The old investing adage of ‘being greedy when others are fearful’ has no doubt been trotted out thousands of times over the last few weeks. With markets continuing to fall at breakneck speed, however, following this advice is a lot harder to do in practice.
For those able to take a long-term approach and adopt the suggestions below, however, I think the next few months could prove to be the buying opportunity of the decade.
Get that account open!
If you plan on investing during this period of volatility and you don’t yet have one, I can’t stress enough the importance of opening a Stocks and Shares ISA and/or a Self-Invested Personal Pension (SIPP).
Although there are clear differences between these accounts (and your personal situation will determine which is most appropriate), both protect you from paying any tax on profits you make or income you receive. That could turn out to be a whopping amount of money saved in a few years, once markets have recovered.
Opening an account as soon as possible is also vital since the end of the tax year is fast approaching. Wait until 6 April and you’ll forego your allowance for the 2019/20 tax year (£20,000 for an ISA and £40,000 for a SIPP).
Use it or lose it.
Separate the wheat
The huge fall in sentiment over the last few weeks has sent share prices of all companies — the good, the bad, and the ugly — tumbling. So long as you’re able to distinguish these correctly, you’re likely to make great money in time.
Good companies tend to be those with a strong competitive advantage, sound finances and skilled management teams (who are also part-owners). Bad/ugly companies tend to be burning through cash and are overwhelmed with debt. They may also operate in a declining industry, have poor brands, and limited strategic vision.
Having a watchlist is vital, even if there’s a very real possibility markets could continue falling for quite a while. Which brings me nicely to my next point.
Since no one knows when the market will bottom, we have three options. Go all-in, avoid buying anything at all, or gradually drip-feed your money into the market.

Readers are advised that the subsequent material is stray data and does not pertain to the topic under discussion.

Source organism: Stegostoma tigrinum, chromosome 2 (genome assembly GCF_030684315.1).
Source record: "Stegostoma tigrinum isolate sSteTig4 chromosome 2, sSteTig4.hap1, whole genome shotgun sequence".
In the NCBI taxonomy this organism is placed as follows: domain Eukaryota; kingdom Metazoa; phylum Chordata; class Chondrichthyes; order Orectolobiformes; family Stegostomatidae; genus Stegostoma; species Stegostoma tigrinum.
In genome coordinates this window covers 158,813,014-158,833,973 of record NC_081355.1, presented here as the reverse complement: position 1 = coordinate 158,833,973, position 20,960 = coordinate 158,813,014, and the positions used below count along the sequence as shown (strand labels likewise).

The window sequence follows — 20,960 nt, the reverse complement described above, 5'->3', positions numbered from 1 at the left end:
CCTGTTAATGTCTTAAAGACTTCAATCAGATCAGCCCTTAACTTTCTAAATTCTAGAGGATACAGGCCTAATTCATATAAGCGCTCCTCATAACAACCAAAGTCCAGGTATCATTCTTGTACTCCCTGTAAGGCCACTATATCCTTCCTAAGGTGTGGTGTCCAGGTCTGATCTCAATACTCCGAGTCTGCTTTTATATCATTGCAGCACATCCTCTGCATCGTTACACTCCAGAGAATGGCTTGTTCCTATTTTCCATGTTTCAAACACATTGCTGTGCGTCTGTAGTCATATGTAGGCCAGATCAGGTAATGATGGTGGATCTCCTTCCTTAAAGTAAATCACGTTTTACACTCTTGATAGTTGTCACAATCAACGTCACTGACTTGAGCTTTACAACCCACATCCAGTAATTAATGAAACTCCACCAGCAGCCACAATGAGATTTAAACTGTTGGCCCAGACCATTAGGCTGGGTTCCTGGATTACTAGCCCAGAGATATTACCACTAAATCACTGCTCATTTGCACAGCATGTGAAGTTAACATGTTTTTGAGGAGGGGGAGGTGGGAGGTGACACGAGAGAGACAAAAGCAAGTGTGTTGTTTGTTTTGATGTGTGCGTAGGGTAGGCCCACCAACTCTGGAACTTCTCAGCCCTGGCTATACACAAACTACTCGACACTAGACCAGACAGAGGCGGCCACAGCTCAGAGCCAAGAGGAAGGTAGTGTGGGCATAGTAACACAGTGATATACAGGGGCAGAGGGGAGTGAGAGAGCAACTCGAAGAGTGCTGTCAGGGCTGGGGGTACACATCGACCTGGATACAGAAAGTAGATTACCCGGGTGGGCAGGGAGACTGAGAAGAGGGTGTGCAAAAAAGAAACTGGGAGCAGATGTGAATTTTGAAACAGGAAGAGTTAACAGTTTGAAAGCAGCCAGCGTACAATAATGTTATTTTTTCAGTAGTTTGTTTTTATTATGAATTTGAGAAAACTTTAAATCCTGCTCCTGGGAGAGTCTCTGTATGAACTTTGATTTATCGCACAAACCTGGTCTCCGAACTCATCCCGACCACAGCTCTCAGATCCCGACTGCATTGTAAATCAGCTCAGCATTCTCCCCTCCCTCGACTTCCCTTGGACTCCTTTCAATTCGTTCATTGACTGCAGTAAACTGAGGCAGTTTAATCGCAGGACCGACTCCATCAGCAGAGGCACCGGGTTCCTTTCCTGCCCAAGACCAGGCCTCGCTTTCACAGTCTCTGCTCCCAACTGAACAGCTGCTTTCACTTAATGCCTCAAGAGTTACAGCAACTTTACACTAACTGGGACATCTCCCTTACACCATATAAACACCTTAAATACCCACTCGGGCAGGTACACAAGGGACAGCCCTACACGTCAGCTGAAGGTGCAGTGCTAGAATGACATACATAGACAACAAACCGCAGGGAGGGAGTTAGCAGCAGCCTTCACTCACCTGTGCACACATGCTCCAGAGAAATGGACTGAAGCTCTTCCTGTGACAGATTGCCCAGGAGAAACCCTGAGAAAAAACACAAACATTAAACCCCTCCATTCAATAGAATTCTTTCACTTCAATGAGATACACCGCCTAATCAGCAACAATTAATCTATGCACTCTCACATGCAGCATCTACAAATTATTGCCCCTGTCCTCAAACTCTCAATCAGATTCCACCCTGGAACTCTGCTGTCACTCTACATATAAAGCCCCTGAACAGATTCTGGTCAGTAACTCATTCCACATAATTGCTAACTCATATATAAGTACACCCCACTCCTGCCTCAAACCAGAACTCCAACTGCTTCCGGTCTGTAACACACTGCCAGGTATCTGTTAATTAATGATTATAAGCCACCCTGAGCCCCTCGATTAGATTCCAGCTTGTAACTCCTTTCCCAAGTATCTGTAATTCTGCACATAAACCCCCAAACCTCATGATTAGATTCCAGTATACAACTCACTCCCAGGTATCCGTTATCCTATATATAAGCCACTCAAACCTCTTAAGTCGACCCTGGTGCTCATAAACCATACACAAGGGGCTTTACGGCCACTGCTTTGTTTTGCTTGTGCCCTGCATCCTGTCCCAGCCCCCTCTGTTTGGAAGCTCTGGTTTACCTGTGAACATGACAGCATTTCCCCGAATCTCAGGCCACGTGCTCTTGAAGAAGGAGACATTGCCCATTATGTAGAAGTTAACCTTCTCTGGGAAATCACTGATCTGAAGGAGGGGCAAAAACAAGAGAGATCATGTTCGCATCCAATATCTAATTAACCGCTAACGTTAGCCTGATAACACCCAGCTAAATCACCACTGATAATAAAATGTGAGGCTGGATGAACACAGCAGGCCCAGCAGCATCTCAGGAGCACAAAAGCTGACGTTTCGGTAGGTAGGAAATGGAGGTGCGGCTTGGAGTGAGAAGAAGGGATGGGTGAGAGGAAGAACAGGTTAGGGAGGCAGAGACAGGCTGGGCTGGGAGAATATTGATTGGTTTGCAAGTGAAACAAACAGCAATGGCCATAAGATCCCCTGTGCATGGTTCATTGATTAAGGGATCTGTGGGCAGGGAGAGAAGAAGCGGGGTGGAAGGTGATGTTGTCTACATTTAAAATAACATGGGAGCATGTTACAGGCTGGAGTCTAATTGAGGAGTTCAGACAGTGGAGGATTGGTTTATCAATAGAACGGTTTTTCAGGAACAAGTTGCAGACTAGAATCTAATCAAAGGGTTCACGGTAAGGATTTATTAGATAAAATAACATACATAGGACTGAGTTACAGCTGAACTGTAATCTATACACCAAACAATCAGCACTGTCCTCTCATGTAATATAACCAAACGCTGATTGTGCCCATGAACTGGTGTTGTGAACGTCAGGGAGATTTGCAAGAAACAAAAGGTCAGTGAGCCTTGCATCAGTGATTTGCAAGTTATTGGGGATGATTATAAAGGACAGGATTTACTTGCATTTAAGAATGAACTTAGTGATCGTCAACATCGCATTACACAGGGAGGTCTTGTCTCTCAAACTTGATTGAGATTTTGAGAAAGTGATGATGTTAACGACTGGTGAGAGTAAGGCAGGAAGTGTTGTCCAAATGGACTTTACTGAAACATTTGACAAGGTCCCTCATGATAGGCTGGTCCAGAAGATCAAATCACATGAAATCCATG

The first of these is downright scary The second will not make you any cash (quite the opposite, in fact!). The final option feels the most appropriate to me if things are to remain volatile.
One way of doing this is to divide any spare capital you have into three tranches. Invest the first portion immediately and the remaining two portions within the next two months.
Naturally, this strategy can be modified. Instead of three tranches, you could have five, seven, or whatever. You could also plan to invest every other month rather than on a monthly basis.
The point is that putting some money to work now gets the ball rolling and avoids ‘analysis paralysis’.
Having minimised your tax burden, identified desirable stocks and began to gradually feed your money into them, the final smart move is the simplest of them all to summarise.
Learning to take breaks from following the markets isn’t easy. It is, however, important if you’re to avoid making emotional decisions that ultimately compromise your returns.
Switch off and get some air. Your future self will thank you.
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Paul Summers has no position in any of the shares mentioned. The Motley Fool UK has no position in any of the shares mentioned. Views expressed on the companies mentioned in this article are those of the writer and therefore may differ from the official recommendations we make in our subscription services such as Share Advisor, Hidden Winners and Pro. Here at The Motley Fool we believe that considering a diverse range of insights makes us better investors.